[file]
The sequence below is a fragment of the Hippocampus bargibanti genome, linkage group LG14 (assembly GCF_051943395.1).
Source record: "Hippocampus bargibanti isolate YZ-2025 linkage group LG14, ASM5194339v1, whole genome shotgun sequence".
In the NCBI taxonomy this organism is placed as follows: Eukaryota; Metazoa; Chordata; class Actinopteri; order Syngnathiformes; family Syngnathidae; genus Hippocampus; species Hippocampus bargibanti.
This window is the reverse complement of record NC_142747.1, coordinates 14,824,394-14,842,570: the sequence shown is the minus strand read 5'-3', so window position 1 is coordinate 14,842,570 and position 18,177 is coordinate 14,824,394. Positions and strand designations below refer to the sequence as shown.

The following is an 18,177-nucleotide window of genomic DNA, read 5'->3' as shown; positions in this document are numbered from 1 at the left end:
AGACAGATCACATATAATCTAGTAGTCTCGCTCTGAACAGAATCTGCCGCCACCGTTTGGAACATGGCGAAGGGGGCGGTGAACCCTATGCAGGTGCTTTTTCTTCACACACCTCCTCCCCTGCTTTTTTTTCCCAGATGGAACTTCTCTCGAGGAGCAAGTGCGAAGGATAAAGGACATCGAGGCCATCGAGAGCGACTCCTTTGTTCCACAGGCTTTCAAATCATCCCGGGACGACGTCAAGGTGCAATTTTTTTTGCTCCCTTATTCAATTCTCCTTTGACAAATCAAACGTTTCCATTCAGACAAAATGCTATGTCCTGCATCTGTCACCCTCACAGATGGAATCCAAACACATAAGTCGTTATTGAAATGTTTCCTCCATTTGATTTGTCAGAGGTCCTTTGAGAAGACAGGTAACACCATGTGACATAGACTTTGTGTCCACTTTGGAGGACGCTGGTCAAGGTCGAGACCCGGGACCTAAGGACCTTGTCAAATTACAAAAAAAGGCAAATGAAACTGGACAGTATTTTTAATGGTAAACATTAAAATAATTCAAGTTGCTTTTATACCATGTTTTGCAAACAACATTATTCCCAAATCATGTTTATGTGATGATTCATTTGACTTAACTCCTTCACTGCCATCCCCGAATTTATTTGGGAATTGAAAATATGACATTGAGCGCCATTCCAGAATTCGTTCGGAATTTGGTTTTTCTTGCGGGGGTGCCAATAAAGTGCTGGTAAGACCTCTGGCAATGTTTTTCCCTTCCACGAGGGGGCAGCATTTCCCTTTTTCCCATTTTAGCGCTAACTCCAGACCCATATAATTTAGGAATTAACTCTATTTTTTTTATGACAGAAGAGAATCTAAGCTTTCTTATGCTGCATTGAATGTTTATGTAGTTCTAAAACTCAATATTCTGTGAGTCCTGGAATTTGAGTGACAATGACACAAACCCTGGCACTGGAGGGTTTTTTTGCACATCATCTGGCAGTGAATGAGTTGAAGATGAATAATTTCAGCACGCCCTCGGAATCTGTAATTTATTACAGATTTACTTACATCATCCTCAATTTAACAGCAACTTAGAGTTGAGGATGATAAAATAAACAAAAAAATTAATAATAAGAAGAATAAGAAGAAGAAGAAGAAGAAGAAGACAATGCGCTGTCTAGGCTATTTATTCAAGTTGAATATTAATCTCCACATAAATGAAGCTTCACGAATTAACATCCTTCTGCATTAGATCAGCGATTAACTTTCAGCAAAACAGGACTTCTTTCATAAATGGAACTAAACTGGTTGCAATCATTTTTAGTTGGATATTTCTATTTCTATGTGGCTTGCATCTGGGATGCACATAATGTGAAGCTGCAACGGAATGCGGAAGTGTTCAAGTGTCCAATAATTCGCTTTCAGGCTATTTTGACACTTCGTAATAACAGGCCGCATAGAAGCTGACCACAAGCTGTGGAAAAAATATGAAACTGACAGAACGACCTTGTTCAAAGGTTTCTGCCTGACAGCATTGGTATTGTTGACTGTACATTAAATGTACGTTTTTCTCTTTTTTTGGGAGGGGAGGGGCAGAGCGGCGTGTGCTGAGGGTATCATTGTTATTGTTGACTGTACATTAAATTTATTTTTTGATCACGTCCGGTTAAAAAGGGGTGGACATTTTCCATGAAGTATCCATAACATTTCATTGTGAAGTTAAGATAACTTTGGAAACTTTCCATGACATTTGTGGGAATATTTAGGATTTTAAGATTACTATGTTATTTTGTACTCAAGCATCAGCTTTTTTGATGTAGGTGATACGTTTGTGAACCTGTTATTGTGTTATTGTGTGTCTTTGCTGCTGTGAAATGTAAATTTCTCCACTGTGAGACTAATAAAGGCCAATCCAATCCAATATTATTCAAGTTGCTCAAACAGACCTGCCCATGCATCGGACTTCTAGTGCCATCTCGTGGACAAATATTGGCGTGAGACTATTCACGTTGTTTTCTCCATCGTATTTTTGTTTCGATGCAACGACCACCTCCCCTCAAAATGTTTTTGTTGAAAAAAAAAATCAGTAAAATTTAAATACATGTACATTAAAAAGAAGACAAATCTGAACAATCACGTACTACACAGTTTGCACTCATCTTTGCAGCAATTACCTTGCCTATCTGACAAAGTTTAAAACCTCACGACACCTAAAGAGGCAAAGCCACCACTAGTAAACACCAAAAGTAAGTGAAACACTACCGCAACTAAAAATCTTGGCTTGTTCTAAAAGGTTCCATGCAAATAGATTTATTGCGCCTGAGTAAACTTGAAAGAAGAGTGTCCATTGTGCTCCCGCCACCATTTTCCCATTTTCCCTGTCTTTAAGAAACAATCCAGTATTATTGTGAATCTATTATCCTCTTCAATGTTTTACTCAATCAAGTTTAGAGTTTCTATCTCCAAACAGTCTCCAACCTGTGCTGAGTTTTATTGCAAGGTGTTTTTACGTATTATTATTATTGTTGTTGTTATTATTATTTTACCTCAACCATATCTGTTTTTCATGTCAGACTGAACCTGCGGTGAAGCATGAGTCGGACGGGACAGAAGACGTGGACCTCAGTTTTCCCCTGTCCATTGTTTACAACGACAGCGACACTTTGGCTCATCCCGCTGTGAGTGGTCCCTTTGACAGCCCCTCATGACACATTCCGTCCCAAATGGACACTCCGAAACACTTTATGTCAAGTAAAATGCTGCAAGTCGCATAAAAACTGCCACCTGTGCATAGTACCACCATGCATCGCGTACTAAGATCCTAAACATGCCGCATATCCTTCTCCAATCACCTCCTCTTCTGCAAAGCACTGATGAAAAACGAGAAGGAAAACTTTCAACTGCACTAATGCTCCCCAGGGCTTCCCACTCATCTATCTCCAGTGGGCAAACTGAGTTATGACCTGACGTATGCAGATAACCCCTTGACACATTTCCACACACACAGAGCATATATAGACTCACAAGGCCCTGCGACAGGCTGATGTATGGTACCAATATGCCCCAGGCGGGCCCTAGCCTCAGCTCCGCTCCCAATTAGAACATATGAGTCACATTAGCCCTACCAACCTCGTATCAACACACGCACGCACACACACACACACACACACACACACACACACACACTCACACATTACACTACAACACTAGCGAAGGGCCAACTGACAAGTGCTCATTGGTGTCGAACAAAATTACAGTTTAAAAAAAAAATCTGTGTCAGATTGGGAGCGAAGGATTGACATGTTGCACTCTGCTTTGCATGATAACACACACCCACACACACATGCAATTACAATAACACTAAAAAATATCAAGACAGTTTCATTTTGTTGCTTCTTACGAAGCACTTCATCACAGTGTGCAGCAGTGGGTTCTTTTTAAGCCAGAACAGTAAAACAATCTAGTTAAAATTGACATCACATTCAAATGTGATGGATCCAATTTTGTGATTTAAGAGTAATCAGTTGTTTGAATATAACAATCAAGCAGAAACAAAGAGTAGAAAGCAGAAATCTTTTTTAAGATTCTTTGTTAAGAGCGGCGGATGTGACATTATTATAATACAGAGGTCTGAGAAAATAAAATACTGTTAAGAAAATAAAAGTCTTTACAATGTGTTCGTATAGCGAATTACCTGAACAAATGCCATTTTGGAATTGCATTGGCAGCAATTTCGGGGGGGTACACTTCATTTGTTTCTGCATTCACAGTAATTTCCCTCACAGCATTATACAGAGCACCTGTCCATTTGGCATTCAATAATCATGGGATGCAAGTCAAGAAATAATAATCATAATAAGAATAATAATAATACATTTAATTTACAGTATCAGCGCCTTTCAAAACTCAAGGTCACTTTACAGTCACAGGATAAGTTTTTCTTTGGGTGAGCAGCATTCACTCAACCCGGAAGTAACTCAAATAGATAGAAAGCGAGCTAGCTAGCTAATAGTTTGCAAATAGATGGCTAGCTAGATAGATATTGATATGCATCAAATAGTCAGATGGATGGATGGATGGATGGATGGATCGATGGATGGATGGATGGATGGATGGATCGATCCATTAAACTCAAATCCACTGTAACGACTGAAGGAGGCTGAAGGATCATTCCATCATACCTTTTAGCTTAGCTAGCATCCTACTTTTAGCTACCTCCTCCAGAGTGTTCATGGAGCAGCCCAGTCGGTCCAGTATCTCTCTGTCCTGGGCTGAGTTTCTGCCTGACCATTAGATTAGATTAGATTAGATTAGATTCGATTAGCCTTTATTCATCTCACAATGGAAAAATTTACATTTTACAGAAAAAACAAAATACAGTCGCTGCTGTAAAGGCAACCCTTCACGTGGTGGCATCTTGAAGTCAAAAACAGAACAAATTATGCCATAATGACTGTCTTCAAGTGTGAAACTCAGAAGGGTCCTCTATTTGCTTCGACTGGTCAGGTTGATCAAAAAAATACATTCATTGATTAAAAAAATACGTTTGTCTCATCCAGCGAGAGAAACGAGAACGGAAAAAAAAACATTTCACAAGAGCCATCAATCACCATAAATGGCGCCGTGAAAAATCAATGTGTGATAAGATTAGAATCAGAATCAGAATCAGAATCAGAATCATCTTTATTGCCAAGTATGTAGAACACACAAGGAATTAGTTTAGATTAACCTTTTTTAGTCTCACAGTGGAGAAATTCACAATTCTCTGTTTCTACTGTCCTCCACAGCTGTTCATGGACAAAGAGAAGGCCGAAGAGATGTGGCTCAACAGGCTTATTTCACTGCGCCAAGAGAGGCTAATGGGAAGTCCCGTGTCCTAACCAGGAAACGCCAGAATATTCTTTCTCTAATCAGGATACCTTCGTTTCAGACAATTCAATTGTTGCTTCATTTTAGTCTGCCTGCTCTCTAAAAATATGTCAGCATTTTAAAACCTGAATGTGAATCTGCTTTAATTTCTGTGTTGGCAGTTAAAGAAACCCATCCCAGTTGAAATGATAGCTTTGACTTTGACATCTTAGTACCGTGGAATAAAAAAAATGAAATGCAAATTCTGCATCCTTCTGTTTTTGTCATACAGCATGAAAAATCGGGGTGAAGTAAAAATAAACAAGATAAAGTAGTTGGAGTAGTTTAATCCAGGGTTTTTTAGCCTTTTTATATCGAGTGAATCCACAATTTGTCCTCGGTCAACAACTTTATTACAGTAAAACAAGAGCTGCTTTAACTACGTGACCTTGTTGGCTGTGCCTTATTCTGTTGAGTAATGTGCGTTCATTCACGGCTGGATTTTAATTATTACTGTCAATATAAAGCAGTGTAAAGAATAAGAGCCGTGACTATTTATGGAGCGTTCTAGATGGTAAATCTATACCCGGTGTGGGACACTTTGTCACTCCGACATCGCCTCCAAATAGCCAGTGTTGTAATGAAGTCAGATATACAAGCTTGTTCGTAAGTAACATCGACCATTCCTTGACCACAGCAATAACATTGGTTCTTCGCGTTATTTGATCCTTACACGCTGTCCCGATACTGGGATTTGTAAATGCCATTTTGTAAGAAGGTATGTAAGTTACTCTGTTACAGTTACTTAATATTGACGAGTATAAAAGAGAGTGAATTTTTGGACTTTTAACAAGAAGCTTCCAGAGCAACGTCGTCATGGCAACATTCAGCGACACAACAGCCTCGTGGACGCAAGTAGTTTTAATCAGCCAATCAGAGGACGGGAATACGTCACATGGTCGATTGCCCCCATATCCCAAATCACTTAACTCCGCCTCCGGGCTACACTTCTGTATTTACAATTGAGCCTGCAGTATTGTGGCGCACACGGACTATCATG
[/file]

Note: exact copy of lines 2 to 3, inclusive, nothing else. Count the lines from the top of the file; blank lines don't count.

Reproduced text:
Source record: "Hippocampus bargibanti isolate YZ-2025 linkage group LG14, ASM5194339v1, whole genome shotgun sequence".
In the NCBI taxonomy this organism is placed as follows: Eukaryota; Metazoa; Chordata; class Actinopteri; order Syngnathiformes; family Syngnathidae; genus Hippocampus; species Hippocampus bargibanti.